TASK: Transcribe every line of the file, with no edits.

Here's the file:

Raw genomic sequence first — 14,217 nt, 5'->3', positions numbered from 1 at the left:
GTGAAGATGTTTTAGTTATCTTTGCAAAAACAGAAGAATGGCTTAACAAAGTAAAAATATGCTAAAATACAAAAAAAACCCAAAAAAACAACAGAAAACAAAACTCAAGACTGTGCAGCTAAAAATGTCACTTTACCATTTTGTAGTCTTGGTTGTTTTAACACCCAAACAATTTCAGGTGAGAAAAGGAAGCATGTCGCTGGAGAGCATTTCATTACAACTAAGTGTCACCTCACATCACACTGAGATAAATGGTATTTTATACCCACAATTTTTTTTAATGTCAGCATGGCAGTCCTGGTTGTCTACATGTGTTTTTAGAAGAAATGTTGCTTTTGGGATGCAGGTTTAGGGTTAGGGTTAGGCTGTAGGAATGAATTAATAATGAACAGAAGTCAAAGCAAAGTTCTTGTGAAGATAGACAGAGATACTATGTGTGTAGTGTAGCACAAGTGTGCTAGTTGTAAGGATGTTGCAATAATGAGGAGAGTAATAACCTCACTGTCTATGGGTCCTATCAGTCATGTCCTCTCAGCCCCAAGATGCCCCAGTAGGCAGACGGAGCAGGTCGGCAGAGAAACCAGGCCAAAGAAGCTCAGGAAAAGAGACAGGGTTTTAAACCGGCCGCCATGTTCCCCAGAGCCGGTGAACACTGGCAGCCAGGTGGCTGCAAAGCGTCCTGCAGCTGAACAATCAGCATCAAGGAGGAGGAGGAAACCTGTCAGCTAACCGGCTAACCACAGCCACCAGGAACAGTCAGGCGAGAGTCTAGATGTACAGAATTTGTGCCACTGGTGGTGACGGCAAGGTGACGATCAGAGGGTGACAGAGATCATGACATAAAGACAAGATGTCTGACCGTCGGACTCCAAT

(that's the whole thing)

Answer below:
Raw genomic sequence first — 14,217 nt, 5'->3', positions numbered from 1 at the left:
GTGAAGATGTTTTAGTTATCTTTGCAAAAACAGAAGAATGGCTTAACAAAGTAAAAATATGCTAAAATACAAAAAAAACCCAAAAAAACAACAGAAAACAAAACTCAAGACTGTGCAGCTAAAAATGTCACTTTACCATTTTGTAGTCTTGGTTGTTTTAACACCCAAACAATTTCAGGTGAGAAAAGGAAGCATGTCGCTGGAGAGCATTTCATTACAACTAAGTGTCACCTCACATCACACTGAGATAAATGGTATTTTATACCCACAATTTTTTTTAATGTCAGCATGGCAGTCCTGGTTGTCTACATGTGTTTTTAGAAGAAATGTTGCTTTTGGGATGCAGGTTTAGGGTTAGGGTTAGGCTGTAGGAATGAATTAATAATGAACAGAAGTCAAAGCAAAGTTCTTGTGAAGATAGACAGAGATACTATGTGTGTAGTGTAGCACAAGTGTGCTAGTTGTAAGGATGTTGCAATAATGAGGAGAGTAATAACCTCACTGTCTATGGGTCCTATCAGTCATGTCCTCTCAGCCCCAAGATGCCCCAGTAGGCAGACGGAGCAGGTCGGCAGAGAAACCAGGCCAAAGAAGCTCAGGAAAAGAGACAGGGTTTTAAACCGGCCGCCATGTTCCCCAGAGCCGGTGAACACTGGCAGCCAGGTGGCTGCAAAGCGTCCTGCAGCTGAACAATCAGCATCAAGGAGGAGGAGGAAACCTGTCAGCTAACCGGCTAACCACAGCCACCAGGAACAGTCAGGCGAGAGTCTAGATGTACAGAATTTGTGCCACTGGTGGTGACGGCAAGGTGACGATCAGAGGGTGACAGAGATCATGACATAAAGACAAGATGTCTGACCGTCGGACTCCAAT